Friday, October 07, 2005

The Best Pizza in America?

This is a copy of a recent article for SFist in which I eat my way around the Bay Area in alphabetical order and then write about it in SFist style using the 'royal we'. The the letter M was published a few weeks ago whilst I was on vacation.

Mmmmmm! One letter repeated many times that describes a state of deliciousness. Hence, we had high hopes for the letter M. There are so many Bay Area eateries beginning with the alphabet's middle letter, which one would we choose?

A return trip to sumptuous Supper Club Mecca lacked the lustre and glamour of previous visits. It seemed overly expensive, the food was so-so and we were shocked speechless when the waiter told us that it was a better idea to keep our rosé chilled in an out-of-sight fridge than it would be to put it in an ice bucket at our table as we'd requested. Next we decided to try out Moshi Moshi on a Monday for their poetry mic night that we'd heard fun things about. Well, poetry might be a good way to draw the crowds to a sushi place on Mondays when the fish is less than stellar, but on our visit, there was none of the advertised verse on display. Not even a haiku. The fish was disappointing, and we'd rather remember Moshi Moshi on a good day instead.

With a couple of failed Ms under our belt, we decided no more messing, let's go straight for the top. And so we decided to test the reputed pinnacle of pie and the Best Pizza in America.

'Huh?' say you, 'who says?' Well, the Food Network says, actually, after they staged a competition to settle the argument once and for all. Mulberry Street Pizza, up on the North Side of San Rafael trounced competitors from all over the country, including New York, to take home the coveted bragging rights.

If you have any serious sensibilities about what a good pizza should be, don't bother with a journey up 101 North because Mulberry Street just won't be on the same wavelength. Their pizzas claim to be New York style and, unlike many of the new kids on the Bay Area block, have nothing to do with trying to create a true taste of Neopolitan Italy.

Mulberry Street's prize-winning 'For the Love of Mushrooms' 'pie is certainly a temptation for fans of funghi. Don't ignore the words rich and filling on the menu. They really do mean it. A toasty wholewheat base with no red sauce is topped with a mountain of garlicky mushrooms, and enough cheese to feed an extended family of mice for an entire week. And for some, otherwise inexplicable reason, they probably wanted to catch they eye of the judges, including Mario Batali, with a something unique, they dribble the top of the pizza with an ugly purple-pink creme fraiche and wine sauce. This bizarre flourish, looking something like a bad graphic design experiment, adds nothing, except visual originality, to the end result. The pizza isn't actually bad, it's just not our kind of pie, it's not what we dream of when we think of pizza. It's too much food, as well. We defy a regularly-sized person, with an average appetite, to eat more than two out of the six enormous slices. This king of all American pizzas tastes more like a homemade, vegetarian student experiment than the kind of pie we like to spend our money on when paying to go out to eat.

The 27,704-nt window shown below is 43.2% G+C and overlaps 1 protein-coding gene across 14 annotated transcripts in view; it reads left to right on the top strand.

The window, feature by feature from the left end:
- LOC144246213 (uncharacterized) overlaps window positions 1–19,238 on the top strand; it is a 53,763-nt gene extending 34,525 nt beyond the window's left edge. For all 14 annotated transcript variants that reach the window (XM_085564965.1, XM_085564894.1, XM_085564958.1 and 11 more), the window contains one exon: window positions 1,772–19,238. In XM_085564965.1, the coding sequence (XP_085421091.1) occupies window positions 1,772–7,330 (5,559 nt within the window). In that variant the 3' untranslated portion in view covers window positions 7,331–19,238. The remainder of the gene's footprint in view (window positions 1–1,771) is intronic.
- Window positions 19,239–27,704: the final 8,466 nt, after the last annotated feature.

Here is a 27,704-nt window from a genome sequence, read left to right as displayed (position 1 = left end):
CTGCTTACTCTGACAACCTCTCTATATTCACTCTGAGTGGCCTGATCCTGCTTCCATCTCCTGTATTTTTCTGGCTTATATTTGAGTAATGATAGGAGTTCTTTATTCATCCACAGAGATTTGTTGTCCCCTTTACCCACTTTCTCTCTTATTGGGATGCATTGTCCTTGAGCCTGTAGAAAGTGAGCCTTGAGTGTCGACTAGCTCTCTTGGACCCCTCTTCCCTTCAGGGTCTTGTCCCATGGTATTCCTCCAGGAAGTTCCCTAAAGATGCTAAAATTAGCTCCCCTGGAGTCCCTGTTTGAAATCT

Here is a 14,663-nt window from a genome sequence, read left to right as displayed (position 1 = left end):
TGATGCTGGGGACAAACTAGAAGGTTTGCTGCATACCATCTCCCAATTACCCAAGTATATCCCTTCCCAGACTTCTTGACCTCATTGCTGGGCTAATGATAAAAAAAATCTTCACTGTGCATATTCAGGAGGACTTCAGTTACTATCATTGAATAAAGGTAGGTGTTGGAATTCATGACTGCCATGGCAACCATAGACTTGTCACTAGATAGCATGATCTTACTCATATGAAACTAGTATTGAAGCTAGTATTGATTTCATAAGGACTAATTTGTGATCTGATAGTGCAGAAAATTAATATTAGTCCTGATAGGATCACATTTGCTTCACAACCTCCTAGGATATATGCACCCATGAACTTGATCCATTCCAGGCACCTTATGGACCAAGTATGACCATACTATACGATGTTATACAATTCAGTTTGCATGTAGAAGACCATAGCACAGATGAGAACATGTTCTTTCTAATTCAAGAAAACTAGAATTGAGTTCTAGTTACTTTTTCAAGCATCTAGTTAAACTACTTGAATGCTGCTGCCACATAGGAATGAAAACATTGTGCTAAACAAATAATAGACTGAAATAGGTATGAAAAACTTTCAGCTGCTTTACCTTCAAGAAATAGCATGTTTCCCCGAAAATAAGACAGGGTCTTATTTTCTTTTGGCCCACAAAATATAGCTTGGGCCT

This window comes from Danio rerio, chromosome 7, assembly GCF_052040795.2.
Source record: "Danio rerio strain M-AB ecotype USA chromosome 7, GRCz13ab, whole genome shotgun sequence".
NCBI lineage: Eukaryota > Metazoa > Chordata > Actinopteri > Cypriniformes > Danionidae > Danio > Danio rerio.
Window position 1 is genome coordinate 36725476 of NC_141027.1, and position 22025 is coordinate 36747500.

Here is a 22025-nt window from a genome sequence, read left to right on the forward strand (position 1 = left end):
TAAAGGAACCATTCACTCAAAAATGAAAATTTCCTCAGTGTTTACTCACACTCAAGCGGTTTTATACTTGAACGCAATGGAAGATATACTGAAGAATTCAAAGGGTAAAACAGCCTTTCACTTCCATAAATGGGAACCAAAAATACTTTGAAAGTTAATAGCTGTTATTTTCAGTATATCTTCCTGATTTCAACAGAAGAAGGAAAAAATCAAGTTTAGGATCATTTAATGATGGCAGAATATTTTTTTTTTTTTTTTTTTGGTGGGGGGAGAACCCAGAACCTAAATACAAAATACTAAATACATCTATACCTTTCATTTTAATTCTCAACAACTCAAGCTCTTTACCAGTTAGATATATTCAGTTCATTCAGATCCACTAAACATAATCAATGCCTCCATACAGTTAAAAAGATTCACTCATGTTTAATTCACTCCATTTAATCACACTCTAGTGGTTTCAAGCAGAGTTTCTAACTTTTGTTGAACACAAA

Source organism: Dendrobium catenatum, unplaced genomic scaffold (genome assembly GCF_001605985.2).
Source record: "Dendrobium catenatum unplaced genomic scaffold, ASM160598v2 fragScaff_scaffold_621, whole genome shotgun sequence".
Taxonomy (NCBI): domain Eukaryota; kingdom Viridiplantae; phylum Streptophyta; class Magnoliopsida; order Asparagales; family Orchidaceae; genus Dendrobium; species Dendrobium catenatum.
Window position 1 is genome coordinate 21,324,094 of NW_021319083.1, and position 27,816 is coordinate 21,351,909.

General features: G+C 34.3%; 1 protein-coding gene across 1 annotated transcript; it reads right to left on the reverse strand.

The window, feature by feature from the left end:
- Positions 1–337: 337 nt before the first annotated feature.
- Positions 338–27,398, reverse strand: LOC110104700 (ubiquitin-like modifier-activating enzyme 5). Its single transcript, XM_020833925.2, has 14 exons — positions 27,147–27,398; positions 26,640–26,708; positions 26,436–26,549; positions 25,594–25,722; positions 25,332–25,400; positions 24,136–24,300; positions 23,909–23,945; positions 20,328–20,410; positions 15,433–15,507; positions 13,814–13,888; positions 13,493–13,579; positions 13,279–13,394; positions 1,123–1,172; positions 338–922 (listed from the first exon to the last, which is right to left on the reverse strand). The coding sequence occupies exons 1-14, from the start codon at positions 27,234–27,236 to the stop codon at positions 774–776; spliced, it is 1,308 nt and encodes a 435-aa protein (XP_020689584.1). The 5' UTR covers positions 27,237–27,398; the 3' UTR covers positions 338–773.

mulberry.2.jpgSo why would anyone come to this unfashionable part of Marin to spend money on pizza anyway? Well, it's certainly not for the decor. It would be hard to find uglier wallpaper. It can't be because of the quirky caesar salad special we encountered either. Experimental and gimmicky, it comes as no surprise that the pile of pink sushi ginger was served in a bowl on the side, because when you mix it in, with the lettuce, dressing and cheese it makes one of the most awful food combinations we have ever tasted. What was the chef thinking? If Mulberry was a bargain, it would go some way to explaining its popularity. But, even for Marin, it's pricey. We've been eating well, at lunchtimes in Marin, for over four years and can't remember a lunch bill quite so expensive ($50+ for two pizzas, two tiny glasses of wine and a salad.) Well, they must be doing something right, afterall, they do make the best pizza in America...

Mulberry Street Pizzeria
101 Smith Ranch Road
Suite C
San Rafael, CA
(415) 472-7272

Archive Alert! On this date in 2004 I wote the first review of many about Tabla, which over the last year has become my absolute favourite lunch spot in Marin.

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The Best Pizza in America?


  • At 7/10/05 07:47, Blogger Barbara Fisher said…

    Gari with caesar salad? Oh, double ugh! Gari can be used effectively in salans, but not something with parmesan in it--oh, gah, my gorge rises to even think of it!

    And the pizza does sound very unappealing as well. It isn't that I have anything against garlicky mushrooms or whole crusts--far from it--but it just sounds overwhelmingly huge. And the viniferous creme fraiche doesn't sound like it belongs.